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Bastu Akhu
Sage Amenomopet Lecture 15

Dua to Bastu Akhu for her written reflections on Lecture 15 teachings of Sage Amenomopet’s wisdom text regarding violent speech. Many salient points were brought forth and I will attempt to address them point by point.

In the first paragraph it is established in a quote from Chapter 8x that speech can cause harm. This is a profound, yet underestimated truth in our modern society that equates violence with physical bodily harm which can be visibly measured. However, words can carry a blow as swift as any dagger, and can be just as life threatening. In the recent Netflix documentary “The Social Dilemma,” it highlighted that low self esteem among teens, leading to increased suicide, due to cruel text messaging is a serious problem in today’s society. When Amenomopet, in his wisdom, wrote on violent speech he could not have envisioned the social media machine of modern Western society, yet his warnings ring true even more so today. Words matter and when informed by the ego can result in internal/external violence.

At the beginning of the second paragraph it rightly states that “speech should be in alignment with ethical conscience,” and that “all are the same Divine essence.” Therefore, violent speech, as was pointed out, harms us all. Those who have chosen the spiritual path understand and embrace these Divine Universal truths which, increasingly, puts them at odds with corrosive a-mystical mainstream society where civil speech, on many levels, has been replaced with hate speech. This, sadly, points to an erosion of ethical conscience in society that seems to aggrandize the bully with the loudest bullhorn.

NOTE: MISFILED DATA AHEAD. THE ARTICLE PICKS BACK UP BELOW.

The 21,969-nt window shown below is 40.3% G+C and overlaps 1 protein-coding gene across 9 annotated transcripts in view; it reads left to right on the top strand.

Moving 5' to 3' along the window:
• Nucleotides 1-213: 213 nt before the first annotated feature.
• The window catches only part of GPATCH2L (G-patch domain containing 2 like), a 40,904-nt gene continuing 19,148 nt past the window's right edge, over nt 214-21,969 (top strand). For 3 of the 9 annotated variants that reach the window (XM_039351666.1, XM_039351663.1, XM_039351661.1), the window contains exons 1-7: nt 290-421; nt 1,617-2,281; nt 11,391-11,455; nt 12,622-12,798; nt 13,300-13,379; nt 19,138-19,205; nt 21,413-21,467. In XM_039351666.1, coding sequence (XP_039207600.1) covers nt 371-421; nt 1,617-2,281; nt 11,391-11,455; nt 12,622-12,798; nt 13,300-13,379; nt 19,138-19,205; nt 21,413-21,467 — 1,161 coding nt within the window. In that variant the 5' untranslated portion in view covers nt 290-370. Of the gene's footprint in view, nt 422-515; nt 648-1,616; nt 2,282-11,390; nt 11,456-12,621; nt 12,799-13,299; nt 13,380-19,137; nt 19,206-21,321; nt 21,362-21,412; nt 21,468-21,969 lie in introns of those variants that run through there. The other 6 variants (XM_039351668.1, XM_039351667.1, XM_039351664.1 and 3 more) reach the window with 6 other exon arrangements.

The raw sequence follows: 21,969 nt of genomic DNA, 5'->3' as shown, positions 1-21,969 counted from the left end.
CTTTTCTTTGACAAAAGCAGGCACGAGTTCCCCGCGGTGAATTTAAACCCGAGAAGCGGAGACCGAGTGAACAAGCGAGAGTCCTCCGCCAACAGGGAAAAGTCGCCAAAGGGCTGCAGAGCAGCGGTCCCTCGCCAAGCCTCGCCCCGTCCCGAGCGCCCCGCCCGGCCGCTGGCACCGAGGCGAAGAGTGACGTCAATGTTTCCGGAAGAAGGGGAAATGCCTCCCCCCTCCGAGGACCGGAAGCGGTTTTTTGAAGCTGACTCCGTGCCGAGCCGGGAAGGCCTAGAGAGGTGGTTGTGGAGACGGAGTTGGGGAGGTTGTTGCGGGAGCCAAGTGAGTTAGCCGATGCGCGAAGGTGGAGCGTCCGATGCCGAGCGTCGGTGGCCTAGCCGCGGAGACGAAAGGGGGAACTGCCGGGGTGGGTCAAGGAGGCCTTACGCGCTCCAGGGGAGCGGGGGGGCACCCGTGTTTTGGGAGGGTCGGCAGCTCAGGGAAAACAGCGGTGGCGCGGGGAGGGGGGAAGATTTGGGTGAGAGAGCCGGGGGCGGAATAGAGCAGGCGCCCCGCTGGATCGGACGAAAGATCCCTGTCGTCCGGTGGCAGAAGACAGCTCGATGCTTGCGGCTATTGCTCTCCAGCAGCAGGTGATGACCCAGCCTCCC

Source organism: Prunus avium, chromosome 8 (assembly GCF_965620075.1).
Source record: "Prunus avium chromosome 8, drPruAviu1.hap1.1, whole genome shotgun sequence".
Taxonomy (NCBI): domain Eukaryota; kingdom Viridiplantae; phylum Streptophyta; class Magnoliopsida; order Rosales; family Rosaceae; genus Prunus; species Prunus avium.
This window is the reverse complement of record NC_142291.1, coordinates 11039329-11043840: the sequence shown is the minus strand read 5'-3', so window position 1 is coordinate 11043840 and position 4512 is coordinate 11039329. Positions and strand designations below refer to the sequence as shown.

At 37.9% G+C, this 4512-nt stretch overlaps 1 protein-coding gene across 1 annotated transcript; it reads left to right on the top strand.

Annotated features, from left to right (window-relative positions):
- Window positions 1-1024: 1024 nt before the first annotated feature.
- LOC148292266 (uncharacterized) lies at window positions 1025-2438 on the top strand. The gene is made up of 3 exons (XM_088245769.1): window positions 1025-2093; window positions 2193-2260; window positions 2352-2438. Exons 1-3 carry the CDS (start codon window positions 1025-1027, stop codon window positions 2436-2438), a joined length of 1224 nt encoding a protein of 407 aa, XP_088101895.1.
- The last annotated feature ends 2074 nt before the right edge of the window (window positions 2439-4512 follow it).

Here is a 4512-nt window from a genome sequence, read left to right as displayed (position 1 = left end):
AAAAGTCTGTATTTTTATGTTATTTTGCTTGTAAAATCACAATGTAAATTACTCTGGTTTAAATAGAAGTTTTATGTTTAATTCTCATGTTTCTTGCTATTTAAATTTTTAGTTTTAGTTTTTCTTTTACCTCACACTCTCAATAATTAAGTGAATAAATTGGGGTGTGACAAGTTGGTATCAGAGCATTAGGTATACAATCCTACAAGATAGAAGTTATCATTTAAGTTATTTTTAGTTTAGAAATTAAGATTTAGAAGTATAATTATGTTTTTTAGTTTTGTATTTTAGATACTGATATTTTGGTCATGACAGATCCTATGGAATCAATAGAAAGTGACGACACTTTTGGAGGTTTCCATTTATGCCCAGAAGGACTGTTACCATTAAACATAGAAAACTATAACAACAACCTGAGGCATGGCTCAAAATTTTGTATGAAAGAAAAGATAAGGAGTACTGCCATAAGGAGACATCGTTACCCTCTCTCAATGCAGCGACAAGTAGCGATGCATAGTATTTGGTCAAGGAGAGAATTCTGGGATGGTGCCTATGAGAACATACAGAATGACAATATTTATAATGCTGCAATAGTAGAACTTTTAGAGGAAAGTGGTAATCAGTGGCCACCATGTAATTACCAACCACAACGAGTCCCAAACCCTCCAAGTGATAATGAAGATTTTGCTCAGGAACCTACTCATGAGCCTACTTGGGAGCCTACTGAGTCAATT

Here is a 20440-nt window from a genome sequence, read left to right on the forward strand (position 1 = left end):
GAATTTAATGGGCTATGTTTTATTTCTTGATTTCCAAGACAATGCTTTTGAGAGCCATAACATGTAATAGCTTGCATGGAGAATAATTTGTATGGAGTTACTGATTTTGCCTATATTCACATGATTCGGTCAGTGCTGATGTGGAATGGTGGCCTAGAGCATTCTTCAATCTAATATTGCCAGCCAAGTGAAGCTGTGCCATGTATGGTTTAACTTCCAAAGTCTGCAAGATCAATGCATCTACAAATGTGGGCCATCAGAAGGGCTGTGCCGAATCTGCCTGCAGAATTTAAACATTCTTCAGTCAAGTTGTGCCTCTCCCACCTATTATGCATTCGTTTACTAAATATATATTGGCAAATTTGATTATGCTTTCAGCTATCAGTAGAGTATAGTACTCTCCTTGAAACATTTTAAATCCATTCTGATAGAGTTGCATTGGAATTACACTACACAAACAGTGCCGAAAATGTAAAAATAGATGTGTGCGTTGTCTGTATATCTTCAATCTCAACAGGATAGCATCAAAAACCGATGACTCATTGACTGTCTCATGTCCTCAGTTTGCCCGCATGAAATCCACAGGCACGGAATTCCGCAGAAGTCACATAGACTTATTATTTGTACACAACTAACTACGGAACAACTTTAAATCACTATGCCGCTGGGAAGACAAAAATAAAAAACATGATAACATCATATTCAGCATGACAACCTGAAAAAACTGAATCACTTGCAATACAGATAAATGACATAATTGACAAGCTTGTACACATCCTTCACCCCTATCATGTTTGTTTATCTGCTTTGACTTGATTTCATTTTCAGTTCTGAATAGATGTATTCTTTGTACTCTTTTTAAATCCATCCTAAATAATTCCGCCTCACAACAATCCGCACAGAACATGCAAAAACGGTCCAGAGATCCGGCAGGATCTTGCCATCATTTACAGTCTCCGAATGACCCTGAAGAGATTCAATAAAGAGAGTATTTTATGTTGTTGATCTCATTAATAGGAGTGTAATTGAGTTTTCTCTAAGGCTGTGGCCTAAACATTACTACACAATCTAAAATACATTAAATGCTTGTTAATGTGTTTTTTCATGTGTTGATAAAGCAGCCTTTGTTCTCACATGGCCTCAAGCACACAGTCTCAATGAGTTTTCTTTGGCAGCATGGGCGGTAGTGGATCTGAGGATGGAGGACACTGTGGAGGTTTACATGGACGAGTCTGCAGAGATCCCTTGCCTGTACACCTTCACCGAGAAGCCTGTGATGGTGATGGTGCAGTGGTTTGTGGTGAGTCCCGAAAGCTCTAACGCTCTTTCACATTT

In my youth, etiquette classes were taught in the schools and, though it was no match for the wisdom teachings of Sage Amenomopet, it was an attempt at learning ethical behavior by instructing children in “polite society.” Today such a concept would be laughable and seen as conformity, perhaps rightly so. However, with nothing in its stead we are left with absolutely no social ethical conscience for the masses to reference, making it increasingly difficult to “avoid the heated personality altogether,” as advised by Sage Amenomopet. Thus, we as initiates, must cling to the teachings and keep them close to heart on a day to day basis as we are challenged, perhaps, in a way that Sage Amenomopet could not have imagined.

Thus, I am ever grateful that the wisdom teachings of Amenomopet have survived the centuries and have been brought forth by our Spiritual Preceptors Sebai Maa and Seba Dja. As Bastu Akhu so accurately points out, it takes mench-ing the negativity from one’s personality, regardless of what the world presents, to reveal the Divine. Finally, the last paragraph highlights scripture verses from Lecture 15 on the myth of Hetheru and Djehuty, in which a beast is transformed into a Goddess by drinking “stjert,” representing “Bau n Hem Neteru” (the Souls of Ra), available to all who would partake of it. The myth of Hetheru and Djehuty is a personal favorite, as it offers redemption even to those most heated personalities among us and, thus, liberation from the egoism that leads to ignorance in the form of violent speech and other egoistic traits.

Dua Sebai Maa and Seba Dja for imparting the teachings of Sage Amenomopet
Bastu Heryt